El-Rufai and the New Emir
Our present day Sharwood Smith must be facing a similar situation in Zaria. There must be many prominent people seeking the coveted seat and may throw in all they have of influence, connection and wealth. They will use whatever argument they can put forward to disqualify a less materially endowed candidate but who may best meet the expectation of our modern day Sharwood Smith.
I have no doubt that Elrufa’i will be looking for a partner-Emir that will meet the challenges of the information age, where both opportunities and problems are globalized. If Sharwood Smith was attracted to Jafaru’s ability to use “a typewriter and kept his own district accounts, practices that were almost unique among district heads of the time”, Elrufa’i for sure will not fail to correlate the typewriter to ICT today and will not fail to prefer the most competent candidate even if he would be relatively younger and a bit distant in genealogy, like Jafaru, or a Jafari, someone whom he can proudly present as the Emir of the 21st Century.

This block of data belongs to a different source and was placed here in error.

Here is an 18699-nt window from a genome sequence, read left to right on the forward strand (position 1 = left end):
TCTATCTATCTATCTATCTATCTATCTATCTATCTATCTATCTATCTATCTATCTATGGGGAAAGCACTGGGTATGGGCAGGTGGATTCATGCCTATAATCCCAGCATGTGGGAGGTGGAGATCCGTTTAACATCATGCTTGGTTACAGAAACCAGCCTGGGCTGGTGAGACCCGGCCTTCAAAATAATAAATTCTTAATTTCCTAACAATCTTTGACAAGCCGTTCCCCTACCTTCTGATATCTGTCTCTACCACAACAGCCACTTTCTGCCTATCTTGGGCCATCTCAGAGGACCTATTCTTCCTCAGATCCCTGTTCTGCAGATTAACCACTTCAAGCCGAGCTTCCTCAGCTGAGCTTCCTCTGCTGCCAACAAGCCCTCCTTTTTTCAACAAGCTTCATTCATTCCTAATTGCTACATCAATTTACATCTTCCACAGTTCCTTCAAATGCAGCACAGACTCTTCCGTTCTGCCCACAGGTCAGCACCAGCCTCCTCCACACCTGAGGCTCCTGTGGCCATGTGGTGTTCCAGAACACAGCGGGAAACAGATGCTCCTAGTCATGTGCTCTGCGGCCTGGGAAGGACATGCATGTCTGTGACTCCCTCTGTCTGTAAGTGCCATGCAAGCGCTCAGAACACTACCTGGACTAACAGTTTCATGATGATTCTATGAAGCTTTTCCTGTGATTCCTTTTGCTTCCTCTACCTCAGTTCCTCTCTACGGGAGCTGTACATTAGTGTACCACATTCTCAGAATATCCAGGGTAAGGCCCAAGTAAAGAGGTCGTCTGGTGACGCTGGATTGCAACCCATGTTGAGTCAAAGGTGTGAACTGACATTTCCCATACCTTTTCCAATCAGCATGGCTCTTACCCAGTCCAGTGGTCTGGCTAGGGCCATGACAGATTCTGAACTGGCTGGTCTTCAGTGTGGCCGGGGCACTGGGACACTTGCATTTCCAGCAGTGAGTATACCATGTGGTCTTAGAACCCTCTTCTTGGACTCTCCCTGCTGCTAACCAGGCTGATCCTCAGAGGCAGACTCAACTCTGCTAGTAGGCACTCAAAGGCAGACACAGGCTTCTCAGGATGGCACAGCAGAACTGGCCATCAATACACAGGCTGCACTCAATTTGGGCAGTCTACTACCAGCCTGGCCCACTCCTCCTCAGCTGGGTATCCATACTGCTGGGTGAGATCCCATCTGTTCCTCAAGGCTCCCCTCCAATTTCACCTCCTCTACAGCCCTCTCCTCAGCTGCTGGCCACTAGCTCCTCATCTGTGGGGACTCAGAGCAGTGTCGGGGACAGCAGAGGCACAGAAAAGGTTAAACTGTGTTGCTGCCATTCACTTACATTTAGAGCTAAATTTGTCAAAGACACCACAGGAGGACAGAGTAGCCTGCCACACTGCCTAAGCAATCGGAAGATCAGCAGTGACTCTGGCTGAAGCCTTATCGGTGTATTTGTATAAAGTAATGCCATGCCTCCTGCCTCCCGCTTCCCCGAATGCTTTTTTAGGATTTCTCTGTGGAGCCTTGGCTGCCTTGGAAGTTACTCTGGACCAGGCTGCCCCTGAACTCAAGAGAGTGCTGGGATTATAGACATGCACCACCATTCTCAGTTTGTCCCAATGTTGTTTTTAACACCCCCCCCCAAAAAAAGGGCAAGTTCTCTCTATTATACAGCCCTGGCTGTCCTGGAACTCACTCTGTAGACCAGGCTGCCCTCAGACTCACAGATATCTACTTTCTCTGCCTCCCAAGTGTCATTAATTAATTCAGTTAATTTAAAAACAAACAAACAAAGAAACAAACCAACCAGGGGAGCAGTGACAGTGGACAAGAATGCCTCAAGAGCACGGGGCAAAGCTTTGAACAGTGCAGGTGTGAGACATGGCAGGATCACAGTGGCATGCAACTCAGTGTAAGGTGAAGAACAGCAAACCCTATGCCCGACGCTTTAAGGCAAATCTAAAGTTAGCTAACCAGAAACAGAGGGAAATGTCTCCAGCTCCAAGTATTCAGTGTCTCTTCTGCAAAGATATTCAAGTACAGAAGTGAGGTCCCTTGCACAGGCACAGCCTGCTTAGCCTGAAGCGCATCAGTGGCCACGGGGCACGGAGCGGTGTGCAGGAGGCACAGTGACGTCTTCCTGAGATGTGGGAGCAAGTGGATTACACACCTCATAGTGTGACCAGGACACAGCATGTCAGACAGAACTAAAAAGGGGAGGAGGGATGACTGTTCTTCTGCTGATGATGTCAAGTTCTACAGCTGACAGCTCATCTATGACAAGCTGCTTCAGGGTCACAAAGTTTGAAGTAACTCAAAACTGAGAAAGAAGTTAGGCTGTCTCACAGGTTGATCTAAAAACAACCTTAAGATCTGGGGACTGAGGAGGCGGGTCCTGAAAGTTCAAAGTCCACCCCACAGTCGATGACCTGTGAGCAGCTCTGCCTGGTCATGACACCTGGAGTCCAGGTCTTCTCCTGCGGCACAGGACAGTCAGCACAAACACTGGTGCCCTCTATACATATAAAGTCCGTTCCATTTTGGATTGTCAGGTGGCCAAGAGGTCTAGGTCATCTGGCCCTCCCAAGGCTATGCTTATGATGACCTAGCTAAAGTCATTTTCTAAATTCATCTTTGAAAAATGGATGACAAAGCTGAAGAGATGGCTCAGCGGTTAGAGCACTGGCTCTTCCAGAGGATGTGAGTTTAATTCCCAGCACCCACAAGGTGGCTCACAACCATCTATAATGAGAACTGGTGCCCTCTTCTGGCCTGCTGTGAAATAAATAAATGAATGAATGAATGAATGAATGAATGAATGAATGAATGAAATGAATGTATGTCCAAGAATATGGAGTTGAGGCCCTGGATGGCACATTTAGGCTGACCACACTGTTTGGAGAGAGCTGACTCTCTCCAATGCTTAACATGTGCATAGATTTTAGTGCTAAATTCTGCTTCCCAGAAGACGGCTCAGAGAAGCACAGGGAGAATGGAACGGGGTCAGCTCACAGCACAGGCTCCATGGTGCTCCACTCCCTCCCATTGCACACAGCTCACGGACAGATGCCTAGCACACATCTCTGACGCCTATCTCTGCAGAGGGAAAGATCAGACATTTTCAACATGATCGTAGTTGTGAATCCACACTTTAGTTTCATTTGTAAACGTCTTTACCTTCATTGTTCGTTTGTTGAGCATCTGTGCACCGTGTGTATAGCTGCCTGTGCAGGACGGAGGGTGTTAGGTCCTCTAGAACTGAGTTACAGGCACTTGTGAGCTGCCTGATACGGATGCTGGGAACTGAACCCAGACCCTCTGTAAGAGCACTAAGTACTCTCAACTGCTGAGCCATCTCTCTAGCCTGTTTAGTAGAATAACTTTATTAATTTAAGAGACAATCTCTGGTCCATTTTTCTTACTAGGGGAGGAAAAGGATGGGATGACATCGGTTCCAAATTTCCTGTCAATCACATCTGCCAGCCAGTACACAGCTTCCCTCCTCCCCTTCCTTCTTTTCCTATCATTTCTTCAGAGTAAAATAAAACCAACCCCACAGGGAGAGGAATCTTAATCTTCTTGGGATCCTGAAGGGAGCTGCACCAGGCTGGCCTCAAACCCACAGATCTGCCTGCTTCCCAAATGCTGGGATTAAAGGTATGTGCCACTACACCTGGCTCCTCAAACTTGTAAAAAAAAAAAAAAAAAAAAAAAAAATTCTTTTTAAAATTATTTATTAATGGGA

When the last Emir of Bauchi, Suleiman Adamu, died, the then Governor stipulated the simple condition that the next Emir must be a graduate. That is how the present Emir, the young Rilwanu Suleiman Adamu, who was not among the key contenders, emerged. The barometer for Zaria, being a centre of learning, must be of higher calibration, just as is its Governor.
Elrufa’i, like Sharwood Smith is cerebral, shrewd and calculating. His penchant for modernity and efficiency cannot be surpassed. His impatience with the past and tradition is legend, like the temper of Carrow. If he is able to discipline his mind at this crucial moment and follow his instincts, he will no doubt be proud of the choice that his judgement will present to the world today, as Sharwood Smith was of Jafaru. It was refreshing to note that Jafaru emerged among the best three Emirs on Heussler’s scale—the other two being Emirs Yahaya of Gwandu and Abdullahi of Yauri.
By coincidence, Zazzau has lost its Emir and the occupant of Kashim Ibrahim House from where Sharwood Smith retired as Governor of Northern Nigeria in 1957 is luckily another Mai-wandon-karfe. The leadership choice he will make for his hometown of Zaria will echo the type made by his legendary distant predecessor.
May God be his guide.
Dr. Aliyu U. Tilde sends this piece from Bauchi.